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African Women and the
British Health Service


Mukai Moyo

Mukai Moyo is a nurse who began her career in 1986 in Zimbabwe, later moving to England with her husband and two sons in 2002. In her interview, she shares her experience training with the NHS and her struggles as an African immigrant in the UK. Mukai also discusses the importance of having diversity among NHS workers and encourages more young people to join the nursing profession.


"In African culture, you look after your siblings and you help your mum here and there. I always had a passion of looking after the sick. I had aunty who was just a carer working at amission hospital. I used to visit her and I saw how she looked after the sick and thats my passion grow and I really wanted to do nursing."


"I trained in Zimbabwe, I started in January 1983 and I finished there, it was a three year program. I finished in November 1985 and then I started working in '86 in January."


"I never wanted to be out of my country anyway, but situations and circumstances pushed us to be where we are here now today, looking for greener pastures. When you are going to an unknown country, [you feel] fear of the unknown. 'How am I going to settle?', 'How am I going to make it?', 'How am I going to work?', 'Am I going to manage?' All those things you ask yourself. 'Is this the right thing?' 'Is this the right move?', 'Am I doing the right thing to do this?' You have the fear of the unknown and also fear that have left the children at home, left your husband. You also think 'Are they going to be okay without a mum?', 'Is this the right thing?', or 'What shall I do really?'"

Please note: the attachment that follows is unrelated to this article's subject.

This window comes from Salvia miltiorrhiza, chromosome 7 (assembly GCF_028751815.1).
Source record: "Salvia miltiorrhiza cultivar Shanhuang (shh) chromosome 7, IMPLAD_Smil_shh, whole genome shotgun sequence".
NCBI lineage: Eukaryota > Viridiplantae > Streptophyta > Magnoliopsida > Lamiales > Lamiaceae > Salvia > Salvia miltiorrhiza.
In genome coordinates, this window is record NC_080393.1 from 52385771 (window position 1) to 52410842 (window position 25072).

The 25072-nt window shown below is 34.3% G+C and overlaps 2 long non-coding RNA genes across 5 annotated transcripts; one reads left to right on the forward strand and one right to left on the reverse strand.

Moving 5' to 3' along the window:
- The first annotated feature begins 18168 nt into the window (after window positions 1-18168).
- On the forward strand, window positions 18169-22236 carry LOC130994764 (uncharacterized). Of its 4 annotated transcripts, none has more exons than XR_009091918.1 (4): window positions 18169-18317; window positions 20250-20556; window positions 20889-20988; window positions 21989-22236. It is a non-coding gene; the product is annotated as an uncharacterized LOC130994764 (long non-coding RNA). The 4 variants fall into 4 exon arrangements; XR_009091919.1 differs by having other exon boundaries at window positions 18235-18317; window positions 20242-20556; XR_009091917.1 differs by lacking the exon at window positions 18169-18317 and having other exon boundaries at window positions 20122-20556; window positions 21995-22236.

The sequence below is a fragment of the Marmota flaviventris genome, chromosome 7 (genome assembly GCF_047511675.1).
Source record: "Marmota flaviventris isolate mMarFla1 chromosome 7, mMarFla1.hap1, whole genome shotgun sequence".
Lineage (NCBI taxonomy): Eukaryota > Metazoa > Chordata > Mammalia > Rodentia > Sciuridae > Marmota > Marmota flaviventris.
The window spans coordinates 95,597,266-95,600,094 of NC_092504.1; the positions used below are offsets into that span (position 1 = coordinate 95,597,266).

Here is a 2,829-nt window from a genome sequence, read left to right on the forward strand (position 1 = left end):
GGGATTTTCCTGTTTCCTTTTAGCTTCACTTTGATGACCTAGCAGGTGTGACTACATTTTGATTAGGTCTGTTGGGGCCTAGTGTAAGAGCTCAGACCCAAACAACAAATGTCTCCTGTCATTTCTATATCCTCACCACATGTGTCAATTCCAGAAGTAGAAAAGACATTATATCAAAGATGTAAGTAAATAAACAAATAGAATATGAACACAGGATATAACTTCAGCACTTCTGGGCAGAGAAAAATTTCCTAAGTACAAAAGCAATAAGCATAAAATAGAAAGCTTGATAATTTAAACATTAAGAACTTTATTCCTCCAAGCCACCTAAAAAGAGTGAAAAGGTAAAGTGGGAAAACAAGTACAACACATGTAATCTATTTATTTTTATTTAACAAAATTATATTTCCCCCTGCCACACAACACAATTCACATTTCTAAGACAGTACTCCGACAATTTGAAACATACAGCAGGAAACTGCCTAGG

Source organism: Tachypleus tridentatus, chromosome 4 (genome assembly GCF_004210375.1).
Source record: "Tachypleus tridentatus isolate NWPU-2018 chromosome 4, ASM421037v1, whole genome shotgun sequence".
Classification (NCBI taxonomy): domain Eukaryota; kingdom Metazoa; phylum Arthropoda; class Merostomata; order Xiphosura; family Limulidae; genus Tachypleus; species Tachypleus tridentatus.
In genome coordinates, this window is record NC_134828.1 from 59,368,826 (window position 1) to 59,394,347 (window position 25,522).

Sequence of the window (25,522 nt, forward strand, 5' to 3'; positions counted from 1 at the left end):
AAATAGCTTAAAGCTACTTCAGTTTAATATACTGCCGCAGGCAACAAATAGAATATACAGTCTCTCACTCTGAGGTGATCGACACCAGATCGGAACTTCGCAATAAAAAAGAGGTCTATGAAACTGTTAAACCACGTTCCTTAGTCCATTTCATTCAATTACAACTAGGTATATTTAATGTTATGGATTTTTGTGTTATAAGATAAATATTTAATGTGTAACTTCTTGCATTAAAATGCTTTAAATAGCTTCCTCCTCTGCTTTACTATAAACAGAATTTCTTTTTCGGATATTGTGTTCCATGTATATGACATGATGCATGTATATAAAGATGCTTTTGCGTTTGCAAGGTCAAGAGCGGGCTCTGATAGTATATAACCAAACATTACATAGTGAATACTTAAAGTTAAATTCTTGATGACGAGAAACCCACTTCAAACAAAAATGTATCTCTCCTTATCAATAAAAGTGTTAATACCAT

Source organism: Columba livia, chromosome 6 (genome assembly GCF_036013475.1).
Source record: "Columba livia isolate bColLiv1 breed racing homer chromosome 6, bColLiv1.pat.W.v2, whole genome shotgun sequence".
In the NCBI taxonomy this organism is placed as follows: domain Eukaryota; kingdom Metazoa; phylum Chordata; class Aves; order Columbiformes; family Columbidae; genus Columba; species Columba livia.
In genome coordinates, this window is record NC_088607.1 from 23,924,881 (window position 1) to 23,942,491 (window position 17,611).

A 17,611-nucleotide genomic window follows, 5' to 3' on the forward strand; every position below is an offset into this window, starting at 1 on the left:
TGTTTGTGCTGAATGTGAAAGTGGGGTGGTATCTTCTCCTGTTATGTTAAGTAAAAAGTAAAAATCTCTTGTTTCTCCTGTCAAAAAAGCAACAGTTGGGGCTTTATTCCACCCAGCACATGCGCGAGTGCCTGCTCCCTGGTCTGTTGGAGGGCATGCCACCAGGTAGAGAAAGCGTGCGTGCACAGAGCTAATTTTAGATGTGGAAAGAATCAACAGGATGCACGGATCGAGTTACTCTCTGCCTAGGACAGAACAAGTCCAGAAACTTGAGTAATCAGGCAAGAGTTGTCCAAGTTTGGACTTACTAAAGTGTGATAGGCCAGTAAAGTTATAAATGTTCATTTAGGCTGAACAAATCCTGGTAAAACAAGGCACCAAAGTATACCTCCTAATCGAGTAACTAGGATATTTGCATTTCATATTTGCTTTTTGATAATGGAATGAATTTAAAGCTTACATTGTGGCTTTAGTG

"I don’t have two identities. I am still an African, a Zimbabwean, and my children are Zimbabwean. We have stayed here quite a long time, especially my youngest did all his education here. So they know who they are and they know their identity. We have told [them], they know their roots and where they come from. They know their mother’s language and they speak it. They know English very well which is quite good and they speak it. We are proud to be Zimbabweans."


"Nursing is quite a good profession, so I encourage the young people, young black Caribbean, young black persons to join the profession. It's a call of duty, a call to save, a call to help people. You have to be passionate about it. It’s quite rewarding when you see what you have done. It needs perseverance to hold on, to focus, and to achieve the goals that you want to achieve.  Don’t be discouraged. Don’t be derailed."

"Choose the right people. The right mates. People who don’t discourage you, who build you rather than destroy you. You need those people in your life."

"Wherever we are, we need to save our nation, save the United Kingdom, we need to save the people, we need to save the sick. We need to help. We need many people to come and help. We are getting older and we are going to retire very soon. They are going to be the nurses and the profession of tomorrow."

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